5 Caveats When Cloud Shopping

By Gregg Early

This past summer I noticed that OakNorth Bank in the United Kingdom announced it was partnering with Amazon Web Services (AWS) to launch the UK’s first cloud-based bank.

Then in the past couple of weeks, I saw that AWS was expanding deals with bitcoin retailers, amping up its artificial intelligence (AI) and machine learning game—as well as its server-less database services—and landing deals with big healthcare providers.

This is big news for bank marketers because their goal is to monetize and deepen their relationships with customers. The cloud offers an array of tools built to meet the specialized needs of banks, more effectively, and in one spot.

And as this next wave of the digital age expands, so will our ability to add even more powerful tools for our clients.

The cloud is past the early adoption stage at this point. And now that it has passed muster in highly regulated and conservative industries like healthcare and financial institutions, a whole new world of opportunity is opening for banks.

Past as prologue.

It’s hard to believe that AWS launched in 2003 as the first real cloud service, and by Q3 of this year is generating $4.6 billion in quarterly revenue (up 42% YoY) with operating income of $1.1 billion. It currently controls about 30% of the cloud services market. It’s no surprise AWS is the leader in the cloud computing because it was thinking ahead, anticipating the market demand, and built a product long before anyone else made that move.

Even at its current massive size, there are plenty of other worthy competitors—Oracle, IBM, Microsoft, etc.—fighting for market share. And beyond the big names, there are scores of smaller, more focused firms also looking for your cloud business.

You need to get up to speed on cloud services.

What’s so cool about the cloud?

The cloud allows financial institutions some significant advantages over maintaining legacy IT systems:

  • Faster Innovation and Adaptability – Cloud providers and the SaaS firms that bridge these relationships are focused on building out their systems to remove latency and construct the most functional architectures they can. These teams are focused on this, rather than maintaining an entire IT department’s internal and external demands.
  • Better Compliance Oversight – As with digitalizing any process, it’s all about automation. Once the compliance standards are built in, cloud services apply them to every transaction.
  • Improved Ability to Screen Customer Usage – Cloud services are building in AI and machine learning, along with big data analytical tools, to find customer patterns and product opportunities down to the granular level.
  • Enhanced Security – Data security is paramount to cloud service providers. The best in the business work in industries that demand robust data security measures, like healthcare, transportation, utilities, and financial services.

Not all cloud services are equal.

While all these advantages are tempting and “moving to the cloud” is inevitable at this point, it’s important not to simply go with the cheapest or flashiest outfit out there. As we’ve watched FIs and cloud services transition into the next iteration of the digital age, we learned some of the advantages of going big rather than going small when it comes to cloud services.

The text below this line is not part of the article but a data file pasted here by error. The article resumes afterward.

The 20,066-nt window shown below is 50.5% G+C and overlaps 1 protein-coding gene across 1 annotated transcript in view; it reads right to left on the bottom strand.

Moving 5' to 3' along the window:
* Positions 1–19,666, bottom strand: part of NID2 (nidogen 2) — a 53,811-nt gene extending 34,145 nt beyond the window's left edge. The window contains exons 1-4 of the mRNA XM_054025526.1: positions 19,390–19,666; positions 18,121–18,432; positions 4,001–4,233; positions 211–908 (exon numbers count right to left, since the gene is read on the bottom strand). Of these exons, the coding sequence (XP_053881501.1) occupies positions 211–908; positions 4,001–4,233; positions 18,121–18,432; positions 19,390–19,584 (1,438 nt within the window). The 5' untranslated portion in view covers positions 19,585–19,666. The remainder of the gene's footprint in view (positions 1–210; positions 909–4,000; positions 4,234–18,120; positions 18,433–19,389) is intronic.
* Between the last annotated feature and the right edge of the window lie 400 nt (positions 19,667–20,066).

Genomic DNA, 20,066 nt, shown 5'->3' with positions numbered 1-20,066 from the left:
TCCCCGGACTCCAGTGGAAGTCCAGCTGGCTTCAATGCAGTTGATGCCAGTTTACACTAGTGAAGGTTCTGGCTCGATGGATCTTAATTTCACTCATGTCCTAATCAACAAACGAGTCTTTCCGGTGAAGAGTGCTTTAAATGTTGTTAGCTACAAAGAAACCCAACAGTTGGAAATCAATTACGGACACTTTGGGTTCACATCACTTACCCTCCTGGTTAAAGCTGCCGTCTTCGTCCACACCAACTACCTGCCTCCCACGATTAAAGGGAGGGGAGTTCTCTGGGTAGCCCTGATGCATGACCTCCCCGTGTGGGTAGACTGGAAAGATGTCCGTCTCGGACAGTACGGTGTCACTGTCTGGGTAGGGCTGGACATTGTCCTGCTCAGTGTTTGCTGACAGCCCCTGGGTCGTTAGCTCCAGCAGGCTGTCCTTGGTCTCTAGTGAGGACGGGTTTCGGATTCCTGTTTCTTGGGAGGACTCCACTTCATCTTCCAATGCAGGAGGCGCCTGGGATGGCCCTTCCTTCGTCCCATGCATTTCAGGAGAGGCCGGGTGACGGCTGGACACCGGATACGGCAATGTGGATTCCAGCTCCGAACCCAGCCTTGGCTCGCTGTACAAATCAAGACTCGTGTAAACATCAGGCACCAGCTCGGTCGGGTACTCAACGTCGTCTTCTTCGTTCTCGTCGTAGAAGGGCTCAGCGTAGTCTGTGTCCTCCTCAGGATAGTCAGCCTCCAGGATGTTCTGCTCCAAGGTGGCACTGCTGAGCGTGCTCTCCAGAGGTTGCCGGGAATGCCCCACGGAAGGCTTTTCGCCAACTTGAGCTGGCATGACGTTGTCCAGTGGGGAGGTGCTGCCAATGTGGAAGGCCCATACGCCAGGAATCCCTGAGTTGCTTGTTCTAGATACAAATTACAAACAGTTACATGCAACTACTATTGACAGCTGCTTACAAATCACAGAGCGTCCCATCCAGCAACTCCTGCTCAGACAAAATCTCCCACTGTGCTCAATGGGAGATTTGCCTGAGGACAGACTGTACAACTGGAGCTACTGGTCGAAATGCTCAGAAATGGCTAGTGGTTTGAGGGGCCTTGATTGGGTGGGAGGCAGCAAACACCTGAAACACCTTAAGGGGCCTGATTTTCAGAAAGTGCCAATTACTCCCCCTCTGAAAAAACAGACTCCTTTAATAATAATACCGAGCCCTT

In order to take full advantage of the cloud you must first ask yourself:

  1. What’s the risk a given cloud service may become overleveraged? Smaller cloud providers may be new to the game or straining to remain price competitive with bigger players in the space. That means they may be running at the limits of their current system, not wanting to spend more on costly upgrades.
  2. Will underperformance be an issue? It’s not just static data that gets moved to the cloud. It’s also dynamic data that has to move back and forth with as little latency as possible. If your cloud provider isn’t running a world-class system, neither are you.
  3. Will you have the tools to act on your data? Another key to having a great cloud partner is being able to have the tools to slice and dice the data you receive from your customers and turn it into actionable strategies. Just having your data available without any context for the marketing power available to your sales team is like paying for an entire hotel and sleeping in only one room.
  4. What about mobility? If your bank is committed to the mobile banking space, then finding a reliable cloud services firm is crucial. And not having a mobile strategy is a risky way to move forward in today’s marketplace.
  5. Can you set and forget? Because cloud services and their partners each have different protocols, you don’t want to keep jumping from one provider to another. All that time lost is time your competitors have to catch you.

Gregg Early is strategic content director at Geezeo, an ABA endorsed personal financial management (PFM) solutions provider dedicated entirely to financial institutions. Geezeo has been an AWS client since its BETA in 2007. As a  SaaS company, Geezeo serves as a bridge between financial institutions and the cloud to enhance the value of the digital banking experience for the customers as well as the institutions.